After a growth of interest in Bitcoin’s price movements over the past few weeks, billion-dollar investment firm Fidelity Digital Assets have opened a public conversation offering their insights into the truths and falsehoods of the most well-documented flaws of the leading cryptocurrency.
Director of Research for Fidelity, Ria Bhutoria outlined six key areas of common ‘criticism and misconception’ surrounding Bitcoin – including its utility as a currency and environmental impact – answering those statements with a new perspective.
The six statements discussed are as follows:
– “Bitcoin is too volatile to be a store of value.
– Bitcoin has failed as a means of payment.
– Bitcoin is wasteful.
– Bitcoin is used for illicit activity.
– Bitcoin is not backed by anything.
– Bitcoin will be replaced by a competitor.”
Store of Value?
For those who argue that Bitcoin is too volatile and cannot be a store of value, Fidelity defend with the response: “Bitcoin’s volatility is a trade-off for a distortion-free market. True price discovery accompanied by volatility might be preferable to artificial stability if it results in distorted markets that may break down without intervention.”
They also draw parallels to the US gold market in the 1970’s following the abandonment of the gold standard and the consequent volatility. At 11 years old, Bitcoin is still a youthful participant in the economic market and has yet to truly embed itself within the well-established, industrial model. Its potential has yet to be realised, unlike many of its fiat competitors.
Bitcoin’s reliance on large-scale GPU mining spaces to create new value makes it an energy-exhaustive model. Many have doubted the environmental sustainability of the currency, pointing to its status as a mid-level country in terms of carbon footprint and energy output as examples of its failure on the geo-economic front.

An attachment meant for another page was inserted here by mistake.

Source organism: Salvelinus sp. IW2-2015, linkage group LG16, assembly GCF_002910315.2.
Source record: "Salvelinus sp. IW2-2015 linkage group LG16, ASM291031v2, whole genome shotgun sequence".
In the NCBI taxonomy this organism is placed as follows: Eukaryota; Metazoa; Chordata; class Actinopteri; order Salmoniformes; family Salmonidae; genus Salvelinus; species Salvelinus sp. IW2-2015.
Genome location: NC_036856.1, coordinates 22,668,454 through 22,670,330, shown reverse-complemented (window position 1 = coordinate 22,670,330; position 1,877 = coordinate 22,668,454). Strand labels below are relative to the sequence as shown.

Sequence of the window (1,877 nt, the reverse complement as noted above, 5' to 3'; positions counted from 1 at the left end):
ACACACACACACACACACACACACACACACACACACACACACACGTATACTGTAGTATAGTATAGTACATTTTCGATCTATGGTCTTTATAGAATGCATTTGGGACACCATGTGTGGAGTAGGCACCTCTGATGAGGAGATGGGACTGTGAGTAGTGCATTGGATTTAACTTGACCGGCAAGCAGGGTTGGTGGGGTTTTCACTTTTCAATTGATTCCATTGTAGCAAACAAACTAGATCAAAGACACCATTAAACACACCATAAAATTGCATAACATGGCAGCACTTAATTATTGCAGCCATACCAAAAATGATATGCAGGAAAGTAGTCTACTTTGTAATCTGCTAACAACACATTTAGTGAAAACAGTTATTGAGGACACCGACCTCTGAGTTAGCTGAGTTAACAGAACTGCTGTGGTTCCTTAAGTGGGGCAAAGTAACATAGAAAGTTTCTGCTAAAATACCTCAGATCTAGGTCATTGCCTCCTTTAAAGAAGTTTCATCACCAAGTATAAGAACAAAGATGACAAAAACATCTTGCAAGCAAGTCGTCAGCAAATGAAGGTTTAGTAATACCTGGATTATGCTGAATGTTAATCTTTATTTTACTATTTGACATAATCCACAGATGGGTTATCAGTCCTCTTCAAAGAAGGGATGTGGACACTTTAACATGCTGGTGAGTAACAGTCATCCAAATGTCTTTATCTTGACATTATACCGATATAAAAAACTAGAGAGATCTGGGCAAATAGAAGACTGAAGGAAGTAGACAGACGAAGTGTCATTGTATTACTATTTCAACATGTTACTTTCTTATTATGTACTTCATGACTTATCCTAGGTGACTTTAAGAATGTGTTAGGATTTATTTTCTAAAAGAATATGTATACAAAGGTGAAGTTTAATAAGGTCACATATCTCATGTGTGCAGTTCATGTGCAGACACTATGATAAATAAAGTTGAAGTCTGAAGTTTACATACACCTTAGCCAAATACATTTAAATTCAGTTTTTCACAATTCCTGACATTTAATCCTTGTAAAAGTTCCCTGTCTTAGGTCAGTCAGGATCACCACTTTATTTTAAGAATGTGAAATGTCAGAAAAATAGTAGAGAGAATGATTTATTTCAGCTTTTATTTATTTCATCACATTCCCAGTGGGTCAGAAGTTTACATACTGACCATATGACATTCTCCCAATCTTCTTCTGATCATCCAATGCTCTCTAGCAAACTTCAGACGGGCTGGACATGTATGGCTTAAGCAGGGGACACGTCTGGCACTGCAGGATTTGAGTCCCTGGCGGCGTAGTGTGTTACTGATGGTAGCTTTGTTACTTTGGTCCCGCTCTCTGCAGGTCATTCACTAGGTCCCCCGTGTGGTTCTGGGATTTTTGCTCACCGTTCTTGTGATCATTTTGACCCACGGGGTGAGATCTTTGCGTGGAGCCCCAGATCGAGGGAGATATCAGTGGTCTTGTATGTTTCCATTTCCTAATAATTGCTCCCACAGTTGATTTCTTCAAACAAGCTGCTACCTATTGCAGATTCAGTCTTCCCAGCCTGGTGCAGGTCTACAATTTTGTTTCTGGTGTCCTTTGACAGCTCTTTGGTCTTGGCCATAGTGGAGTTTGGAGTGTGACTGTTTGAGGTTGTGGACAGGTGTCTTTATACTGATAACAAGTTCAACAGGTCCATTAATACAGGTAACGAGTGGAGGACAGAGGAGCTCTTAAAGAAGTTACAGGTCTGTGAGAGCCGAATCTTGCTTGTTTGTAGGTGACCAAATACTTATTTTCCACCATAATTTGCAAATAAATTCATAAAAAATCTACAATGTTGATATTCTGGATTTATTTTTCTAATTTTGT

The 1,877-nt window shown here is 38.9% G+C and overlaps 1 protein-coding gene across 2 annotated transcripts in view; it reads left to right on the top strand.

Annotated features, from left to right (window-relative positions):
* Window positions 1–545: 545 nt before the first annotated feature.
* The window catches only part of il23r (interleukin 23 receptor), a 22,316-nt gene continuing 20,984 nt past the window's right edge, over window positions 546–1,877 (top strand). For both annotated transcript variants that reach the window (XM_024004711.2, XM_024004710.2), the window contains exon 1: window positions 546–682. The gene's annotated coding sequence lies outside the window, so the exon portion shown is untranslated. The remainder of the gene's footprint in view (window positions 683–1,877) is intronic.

To this, Fidelity note that: “Bitcoin’s most valuable features – it’s perfect scarcity, its immutability and its security – are tied directly to real-world resources used in mining.”
They mention the growth in mining operations fuelled by green, renewable energy sources and investments that companies such as En+ Group and Crusoe Energy Systems have made in the sector.
Bitcoin was born into an economic system inherently reliant on greenhouses gases for global production. However, as it establishes itself in the economic landscape, a vision to a more sustainable model is welcomed, including the underlying technology of blockchain.
Fidelity also offer insights within this blog on Bitcoin as a viable payment option, concerns raised about encouraging and/or promoting illegal activities, lack of economic backing, as well as strong market competition.